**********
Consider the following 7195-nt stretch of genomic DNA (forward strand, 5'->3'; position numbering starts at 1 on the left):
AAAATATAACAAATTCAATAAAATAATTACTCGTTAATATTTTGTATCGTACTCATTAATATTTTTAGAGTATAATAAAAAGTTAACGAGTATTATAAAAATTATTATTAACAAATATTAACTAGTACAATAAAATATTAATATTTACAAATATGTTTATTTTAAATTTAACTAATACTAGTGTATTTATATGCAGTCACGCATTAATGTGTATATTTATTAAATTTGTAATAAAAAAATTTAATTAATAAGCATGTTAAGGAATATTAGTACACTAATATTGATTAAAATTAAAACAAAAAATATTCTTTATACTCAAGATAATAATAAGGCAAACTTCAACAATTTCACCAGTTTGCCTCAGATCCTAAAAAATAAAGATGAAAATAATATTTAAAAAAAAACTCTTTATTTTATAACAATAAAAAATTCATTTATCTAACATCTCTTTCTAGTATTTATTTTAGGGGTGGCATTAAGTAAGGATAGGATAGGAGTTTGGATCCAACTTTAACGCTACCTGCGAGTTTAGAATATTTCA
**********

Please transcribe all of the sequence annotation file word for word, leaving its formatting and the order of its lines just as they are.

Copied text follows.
Consider the following 7195-nt stretch of genomic DNA (forward strand, 5'->3'; position numbering starts at 1 on the left):
AAAATATAACAAATTCAATAAAATAATTACTCGTTAATATTTTGTATCGTACTCATTAATATTTTTAGAGTATAATAAAAAGTTAACGAGTATTATAAAAATTATTATTAACAAATATTAACTAGTACAATAAAATATTAATATTTACAAATATGTTTATTTTAAATTTAACTAATACTAGTGTATTTATATGCAGTCACGCATTAATGTGTATATTTATTAAATTTGTAATAAAAAAATTTAATTAATAAGCATGTTAAGGAATATTAGTACACTAATATTGATTAAAATTAAAACAAAAAATATTCTTTATACTCAAGATAATAATAAGGCAAACTTCAACAATTTCACCAGTTTGCCTCAGATCCTAAAAAATAAAGATGAAAATAATATTTAAAAAAAAACTCTTTATTTTATAACAATAAAAAATTCATTTATCTAACATCTCTTTCTAGTATTTATTTTAGGGGTGGCATTAAGTAAGGATAGGATAGGAGTTTGGATCCAACTTTAACGCTACCTGCGAGTTTAGAATATTTCA